Notes from London, Part 1
The international Bookstore of the Year Award, sponsored by Gardners, was won by Fang Suo Commune in Guangzhou, China, a store the judges called "breathtaking in scale and conception. A vast range and constant activities and events... that gives you a glimpse of what bookstores of the future will be." The Yemen Book Shop in war-torn Yemen received a special mention for "importing and promoting books and multi-cultural understanding in extraordinarily difficult circumstances, where the mere fact it is there and functioning is remarkable."
The bookstores were among the winners of the London Book Fair International Excellence Awards, which were announced on Tuesday. The Espoo City Library in Finland won the Library of the Year Award, and judges called it "a fine example to the world of an open and innovative service for everyone, with an enormously successful reading challenge open to all ages. Its locations and its community programs ensure it reaches the hearts and minds of everyone in the city, embracing new technology and reaching out to the elderly, special needs groups and refugees."
Booklava in the United Arab Emirates won Audiobook Publisher of the Year for "creating and driving a new market, using successful audiobook models as their starting point, then twisting and reshaping them to create a new model for their own market."
Porter Anderson, editor-in-chief of Publishing Perspectives, won the inaugural International Book Trade Journalist Award. Judges praised "the international nature of his coverage, moving from Greece to Brazil, by the mix of news and analysis he provides, and by his energy and dedication in championing the books industry."
At the session Poetry in the Age of Social Media, Kirsty Melville, president and publisher of Andrews McMeel, outlined how the popularity of poetry has grown phenomenally around the world and at her house. Since publishing Milk and Honey and The Sun and Her Flowers by Rupi Kaur, the Andrews McMeel poetry program has expanded, and the company now accounts for 40% of the U.S. poetry market, Melville said. She was interviewed by Bidisha, a writer, critic, broadcaster and filmmaker whose most recent book is Asylum and Exile: Hidden Voices of London.
The steady growth of poetry since 2013 has been aided by social media. Melville noted that many younger people first become exposed to poetry online. After falling in love with a poet's work, they want printed copies of that poetry. Just one measure of the phenomenon: Milk and Honey has sold more than seven million copies in 40 languages and been on the New York Times bestseller list for three years.
The desire of poetry fans to have collections of poetry in book form has led many of them to go to bookstores for the first time and browse, another major benefit of the growth of poetry.
Melville emphasized that the popularity of poetry is a global phenomenon and includes poets around the world who "tell universal stories about their lives" and "young readers see themselves reflected in works of poets."
Social media broadens the experience of poetry "in all its forms," including live events, poetry slams and audiobooks, Melville said. The disparaging term "Instapoetry" is inaccurate, she continued. "Instagram is a distribution platform, not an end in itself."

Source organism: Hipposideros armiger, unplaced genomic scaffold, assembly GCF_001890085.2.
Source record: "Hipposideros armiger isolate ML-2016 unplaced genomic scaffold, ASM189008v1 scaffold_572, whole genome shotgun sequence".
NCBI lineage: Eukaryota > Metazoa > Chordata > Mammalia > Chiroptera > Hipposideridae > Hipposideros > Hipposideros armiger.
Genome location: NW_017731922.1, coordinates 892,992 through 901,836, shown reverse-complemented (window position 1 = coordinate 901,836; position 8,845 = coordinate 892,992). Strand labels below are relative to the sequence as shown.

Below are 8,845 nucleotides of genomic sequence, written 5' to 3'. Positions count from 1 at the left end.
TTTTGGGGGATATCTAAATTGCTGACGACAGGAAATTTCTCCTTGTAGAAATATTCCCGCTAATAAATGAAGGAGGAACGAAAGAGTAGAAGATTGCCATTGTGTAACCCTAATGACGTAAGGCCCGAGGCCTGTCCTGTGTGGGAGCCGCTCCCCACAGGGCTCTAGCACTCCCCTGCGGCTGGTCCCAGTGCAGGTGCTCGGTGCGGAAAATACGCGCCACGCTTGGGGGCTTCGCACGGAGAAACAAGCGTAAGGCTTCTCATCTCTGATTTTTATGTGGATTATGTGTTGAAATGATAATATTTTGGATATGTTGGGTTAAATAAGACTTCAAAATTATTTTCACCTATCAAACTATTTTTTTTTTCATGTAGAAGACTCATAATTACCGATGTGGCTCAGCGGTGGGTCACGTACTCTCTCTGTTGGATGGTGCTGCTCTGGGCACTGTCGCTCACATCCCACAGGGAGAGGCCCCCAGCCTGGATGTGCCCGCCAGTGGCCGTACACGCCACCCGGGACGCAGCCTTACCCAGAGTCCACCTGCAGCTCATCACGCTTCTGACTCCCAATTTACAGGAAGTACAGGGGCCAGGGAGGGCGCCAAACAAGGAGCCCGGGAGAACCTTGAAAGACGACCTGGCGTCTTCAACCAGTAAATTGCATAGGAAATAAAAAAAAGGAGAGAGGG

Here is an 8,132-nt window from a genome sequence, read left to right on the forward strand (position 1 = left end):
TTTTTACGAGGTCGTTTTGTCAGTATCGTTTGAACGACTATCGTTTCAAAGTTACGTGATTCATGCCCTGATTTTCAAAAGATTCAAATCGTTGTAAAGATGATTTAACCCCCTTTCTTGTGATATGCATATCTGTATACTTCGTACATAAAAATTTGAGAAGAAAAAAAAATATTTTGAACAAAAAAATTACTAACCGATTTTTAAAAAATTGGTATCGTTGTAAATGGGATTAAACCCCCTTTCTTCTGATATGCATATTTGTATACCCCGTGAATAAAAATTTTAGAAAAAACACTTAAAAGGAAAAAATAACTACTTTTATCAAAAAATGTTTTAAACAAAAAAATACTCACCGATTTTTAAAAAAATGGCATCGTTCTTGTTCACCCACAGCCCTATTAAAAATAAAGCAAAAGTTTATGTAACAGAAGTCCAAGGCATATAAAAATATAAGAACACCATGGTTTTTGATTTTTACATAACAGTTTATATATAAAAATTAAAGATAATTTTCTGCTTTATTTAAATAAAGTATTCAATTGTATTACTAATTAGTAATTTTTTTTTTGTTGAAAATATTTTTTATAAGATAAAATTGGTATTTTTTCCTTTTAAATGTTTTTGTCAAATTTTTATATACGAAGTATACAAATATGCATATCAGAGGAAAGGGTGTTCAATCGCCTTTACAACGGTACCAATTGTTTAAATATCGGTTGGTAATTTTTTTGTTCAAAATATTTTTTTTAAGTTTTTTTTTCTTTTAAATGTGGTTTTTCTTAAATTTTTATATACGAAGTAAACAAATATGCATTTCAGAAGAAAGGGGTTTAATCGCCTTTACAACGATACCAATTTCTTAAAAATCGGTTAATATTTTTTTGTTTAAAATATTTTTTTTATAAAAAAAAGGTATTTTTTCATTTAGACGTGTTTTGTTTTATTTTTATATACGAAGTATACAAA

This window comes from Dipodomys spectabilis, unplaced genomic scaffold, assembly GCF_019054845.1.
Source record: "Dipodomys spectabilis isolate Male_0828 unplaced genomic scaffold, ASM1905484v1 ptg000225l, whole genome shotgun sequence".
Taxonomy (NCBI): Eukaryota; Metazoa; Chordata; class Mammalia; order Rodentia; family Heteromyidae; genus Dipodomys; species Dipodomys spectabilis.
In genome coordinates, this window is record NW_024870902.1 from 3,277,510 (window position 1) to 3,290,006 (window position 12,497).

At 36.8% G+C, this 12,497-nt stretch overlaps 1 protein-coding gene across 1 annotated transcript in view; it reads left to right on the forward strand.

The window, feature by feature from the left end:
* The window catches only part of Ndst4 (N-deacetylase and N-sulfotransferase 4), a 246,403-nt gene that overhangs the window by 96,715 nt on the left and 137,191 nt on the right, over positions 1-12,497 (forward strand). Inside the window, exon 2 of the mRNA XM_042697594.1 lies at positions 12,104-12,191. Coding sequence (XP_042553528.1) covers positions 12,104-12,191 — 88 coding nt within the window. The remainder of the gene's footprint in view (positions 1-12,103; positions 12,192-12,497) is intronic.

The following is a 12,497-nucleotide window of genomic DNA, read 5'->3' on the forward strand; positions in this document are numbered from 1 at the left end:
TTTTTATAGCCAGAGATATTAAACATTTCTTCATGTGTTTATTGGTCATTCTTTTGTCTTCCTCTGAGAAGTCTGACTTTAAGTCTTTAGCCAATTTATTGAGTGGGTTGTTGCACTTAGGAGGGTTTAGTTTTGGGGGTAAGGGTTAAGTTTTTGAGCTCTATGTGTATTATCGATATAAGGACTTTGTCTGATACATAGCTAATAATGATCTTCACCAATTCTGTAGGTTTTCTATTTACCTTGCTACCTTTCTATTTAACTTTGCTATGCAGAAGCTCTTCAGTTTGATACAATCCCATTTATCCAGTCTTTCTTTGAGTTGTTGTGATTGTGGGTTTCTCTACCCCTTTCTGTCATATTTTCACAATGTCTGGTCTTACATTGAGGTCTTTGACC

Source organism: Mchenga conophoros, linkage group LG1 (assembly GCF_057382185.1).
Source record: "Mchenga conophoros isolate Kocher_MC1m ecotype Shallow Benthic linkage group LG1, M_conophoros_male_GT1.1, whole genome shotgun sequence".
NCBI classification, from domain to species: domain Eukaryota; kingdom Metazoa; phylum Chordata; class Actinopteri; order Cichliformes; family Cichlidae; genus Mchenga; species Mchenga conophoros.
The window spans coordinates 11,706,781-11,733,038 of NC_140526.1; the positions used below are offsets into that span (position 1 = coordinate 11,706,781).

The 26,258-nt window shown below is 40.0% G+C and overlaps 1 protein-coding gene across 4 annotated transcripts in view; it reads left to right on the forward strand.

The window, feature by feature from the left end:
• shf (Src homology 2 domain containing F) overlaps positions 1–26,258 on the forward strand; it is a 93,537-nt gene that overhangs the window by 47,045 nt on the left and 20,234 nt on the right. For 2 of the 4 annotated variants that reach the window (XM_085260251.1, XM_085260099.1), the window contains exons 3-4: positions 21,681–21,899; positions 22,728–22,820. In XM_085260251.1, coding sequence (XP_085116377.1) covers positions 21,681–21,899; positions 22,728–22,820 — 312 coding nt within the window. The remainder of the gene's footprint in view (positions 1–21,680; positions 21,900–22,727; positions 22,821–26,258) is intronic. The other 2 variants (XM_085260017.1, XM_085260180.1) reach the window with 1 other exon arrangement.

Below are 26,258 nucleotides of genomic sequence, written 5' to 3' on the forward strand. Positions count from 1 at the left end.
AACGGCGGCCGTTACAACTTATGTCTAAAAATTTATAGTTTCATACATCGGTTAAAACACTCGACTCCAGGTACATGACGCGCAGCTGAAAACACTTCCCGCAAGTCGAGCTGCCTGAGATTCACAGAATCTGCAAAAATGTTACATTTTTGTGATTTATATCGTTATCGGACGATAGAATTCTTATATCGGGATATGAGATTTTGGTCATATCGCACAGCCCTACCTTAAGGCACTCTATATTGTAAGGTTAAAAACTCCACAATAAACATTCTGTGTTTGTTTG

She suggested that Andrews McMeel has done so well with poetry because unlike some U.S. publishers, "we're not hidebound by older traditions," and because the publisher has a longstanding history of "looking for cutting edge material," one example of which has been publishing Garry Trudeau's Doonesbury work.
Sales trends in the U.K. in 2018 generally paralleled sales trends in the U.S., according to statistics about the U.K. market presented by Nielsen Book at the London Book Fair's Quantum Conference.
Audiobooks had another strong year in sales in the U.K., with volume up 13% in 2018 and up 87% since 2014. In the U.K., audiobooks are the fastest-growing publishing segment--as in the U.S.--and now account for 5% of all book purchases. They have doubled their share of fiction sales, and in a striking change, young men are the biggest audio consumers.
Adult nonfiction sales grew again last year and now account for 40% of all book sales. Nonfiction's fastest-growing category is politics & government (up 170%) while biographies and autobiographies jumped 15%, led by Michele Obama's Becoming and continuing sales for Adam Kay's This Is Going to Hurt. Many other memoirs have sold well, too.
Children's general nonfiction grew 30% in 2018. There were particularly strong sales of feminist and inspiring stories for children, books aimed at helping children boost confidence such as You Are Awesome by Matthew Syed, poetry and narrative information books.
Hazel Kenyon, director of book research UK, Nielsen Book, commented: "The strength and depth of nonfiction in particular has been really encouraging to see, especially since this segment holds the largest share of the U.K. market. There have been success stories in many categories indicating the consumer appetite for understanding the world and for a good, inspiring story across both adults and children’s ranges."
Jacks Thomas, director of the London Book Fair, added: "Audio has been one of the major success stories in publishing over the past five years, and its incredible growth clearly shows no sign of abating. Meanwhile, the growth in popularity of non-fiction in both the adults' and children's markets highlights the vital role books play as a destination for deeper understanding of the world today." --John Mutter